Dungeness crabs “heading south for the winter.” This year was seemingly
business-as-usual, as Newport landings topped all other Oregon ports, with 5.1
million pounds worth $18 million to the crabbers.
Landings in California ebbed somewhat this year. Combined
with high demand from China’s live crab market, it buoyed prices across the
board, and continued a price trend that began in 2012.
Despite predictions of a possible “bust” in a twice-delayed
season, Oregon’s crabbers landed 18.1 million pounds in 2013, exceeding the
2012 haul of 14.2 million pounds, well above the average annual harvest of
about 12 million pounds during the past three decades, and not far behind the
20.2 million pound annual average hauled in during the past decade.
But the big story in 2012, 2013 and again this year is market
price. Prices in 2012 and 2013 rose rather quickly from a record opener of
$2.30 per pound, going as high as $4 or more in some markets before settling in
to a weighted average around $3 per pound. Average price for 2014 ended up at
$3.46 per pound. Fishery managers and crabbers said demand remained high, which
boded well for the bottom line, despite lower than desired landings. Analysts
said high demand and good market prices translated into excellent years for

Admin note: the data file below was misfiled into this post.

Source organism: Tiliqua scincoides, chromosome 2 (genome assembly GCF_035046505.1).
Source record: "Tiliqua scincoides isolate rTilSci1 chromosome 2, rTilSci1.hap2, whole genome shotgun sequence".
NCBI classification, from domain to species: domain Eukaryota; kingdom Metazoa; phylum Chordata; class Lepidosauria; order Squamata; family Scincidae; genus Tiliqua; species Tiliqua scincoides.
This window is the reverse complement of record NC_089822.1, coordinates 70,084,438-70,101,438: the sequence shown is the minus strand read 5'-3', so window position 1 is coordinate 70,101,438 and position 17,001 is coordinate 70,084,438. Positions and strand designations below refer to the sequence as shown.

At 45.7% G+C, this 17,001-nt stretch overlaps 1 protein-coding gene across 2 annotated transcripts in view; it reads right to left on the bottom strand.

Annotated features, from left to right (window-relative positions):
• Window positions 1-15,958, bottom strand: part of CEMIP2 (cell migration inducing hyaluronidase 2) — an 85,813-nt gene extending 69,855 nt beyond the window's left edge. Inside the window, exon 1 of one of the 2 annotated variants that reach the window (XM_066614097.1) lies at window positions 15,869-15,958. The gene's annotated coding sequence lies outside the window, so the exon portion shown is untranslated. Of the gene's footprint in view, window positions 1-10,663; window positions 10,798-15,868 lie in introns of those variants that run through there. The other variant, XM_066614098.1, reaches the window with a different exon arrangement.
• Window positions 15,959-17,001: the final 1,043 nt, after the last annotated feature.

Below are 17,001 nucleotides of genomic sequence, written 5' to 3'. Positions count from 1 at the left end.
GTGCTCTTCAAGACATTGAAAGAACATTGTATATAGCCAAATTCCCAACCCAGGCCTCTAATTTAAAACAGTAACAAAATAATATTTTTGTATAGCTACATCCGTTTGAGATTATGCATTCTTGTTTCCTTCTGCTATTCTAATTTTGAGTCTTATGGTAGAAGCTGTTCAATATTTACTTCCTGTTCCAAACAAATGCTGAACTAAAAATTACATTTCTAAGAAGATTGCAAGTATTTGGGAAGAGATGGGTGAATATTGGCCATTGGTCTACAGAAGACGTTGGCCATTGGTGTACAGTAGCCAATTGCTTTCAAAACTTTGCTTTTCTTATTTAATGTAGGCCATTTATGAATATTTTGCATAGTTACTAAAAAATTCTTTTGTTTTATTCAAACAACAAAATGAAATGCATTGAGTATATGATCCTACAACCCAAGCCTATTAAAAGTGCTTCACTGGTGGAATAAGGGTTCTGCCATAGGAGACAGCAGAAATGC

to-the-boat value.
A quick comparison of past seasons illustrates the
difference: 33.7 million pounds harvested in 2004-05 with an average weighted
price of $1.57 per pound, followed by 27.5 million pounds at $1.57 in 2005-06;
15.1 million pounds at $2.18 in 2006-07; 12.3 million pounds at $2.39 in
2007-08; 12.9 million pounds at $2 in 2008-09; 23.2 million pounds at $1.93 in
2009-10; 21.3 million pounds at $2 in 2010-11; 14.2 million pounds at $2.95 for
“I don’t have a crystal ball to help predict the future,”
said Link.

What he does have is trends, charts, and records of a fishery
that is, despite its ups and downs, thriving. For now, it’s the most valuable
single species fishery in Oregon, and based on those trends, charts and
records, it’s likely to remain so in the near future.